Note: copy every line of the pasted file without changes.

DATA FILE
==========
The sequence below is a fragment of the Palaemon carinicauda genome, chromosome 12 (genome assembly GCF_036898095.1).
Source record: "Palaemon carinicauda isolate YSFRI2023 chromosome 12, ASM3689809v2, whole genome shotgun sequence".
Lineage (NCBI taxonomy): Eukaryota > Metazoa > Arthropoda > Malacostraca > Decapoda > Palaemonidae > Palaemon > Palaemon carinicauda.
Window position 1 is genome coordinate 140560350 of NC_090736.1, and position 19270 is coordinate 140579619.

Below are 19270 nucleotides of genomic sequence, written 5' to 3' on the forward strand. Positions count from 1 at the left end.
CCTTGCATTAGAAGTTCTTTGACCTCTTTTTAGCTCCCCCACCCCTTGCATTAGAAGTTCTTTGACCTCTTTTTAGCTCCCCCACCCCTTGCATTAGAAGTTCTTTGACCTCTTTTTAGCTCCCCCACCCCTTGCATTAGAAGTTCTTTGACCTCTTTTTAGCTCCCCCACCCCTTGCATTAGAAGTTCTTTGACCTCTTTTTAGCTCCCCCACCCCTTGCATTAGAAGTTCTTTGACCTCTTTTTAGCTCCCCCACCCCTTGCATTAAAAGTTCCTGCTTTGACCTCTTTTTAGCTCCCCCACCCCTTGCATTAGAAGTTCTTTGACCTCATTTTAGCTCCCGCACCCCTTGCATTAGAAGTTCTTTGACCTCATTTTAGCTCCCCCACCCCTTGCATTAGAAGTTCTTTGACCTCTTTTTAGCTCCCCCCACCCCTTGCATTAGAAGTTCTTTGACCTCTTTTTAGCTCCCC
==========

The sequence below is a fragment of the Palaemon carinicauda genome, chromosome 12 (genome assembly GCF_036898095.1).
Source record: "Palaemon carinicauda isolate YSFRI2023 chromosome 12, ASM3689809v2, whole genome shotgun sequence".
Lineage (NCBI taxonomy): Eukaryota > Metazoa > Arthropoda > Malacostraca > Decapoda > Palaemonidae > Palaemon > Palaemon carinicauda.
Window position 1 is genome coordinate 140560350 of NC_090736.1, and position 19270 is coordinate 140579619.

Below are 19270 nucleotides of genomic sequence, written 5' to 3' on the forward strand. Positions count from 1 at the left end.
CCTTGCATTAGAAGTTCTTTGACCTCTTTTTAGCTCCCCCACCCCTTGCATTAGAAGTTCTTTGACCTCTTTTTAGCTCCCCCACCCCTTGCATTAGAAGTTCTTTGACCTCTTTTTAGCTCCCCCACCCCTTGCATTAGAAGTTCTTTGACCTCTTTTTAGCTCCCCCACCCCTTGCATTAGAAGTTCTTTGACCTCTTTTTAGCTCCCCCACCCCTTGCATTAGAAGTTCTTTGACCTCTTTTTAGCTCCCCCACCCCTTGCATTAAAAGTTCCTGCTTTGACCTCTTTTTAGCTCCCCCACCCCTTGCATTAGAAGTTCTTTGACCTCATTTTAGCTCCCGCACCCCTTGCATTAGAAGTTCTTTGACCTCATTTTAGCTCCCCCACCCCTTGCATTAGAAGTTCTTTGACCTCTTTTTAGCTCCCCCCACCCCTTGCATTAGAAGTTCTTTGACCTCTTTTTAGCTCCCC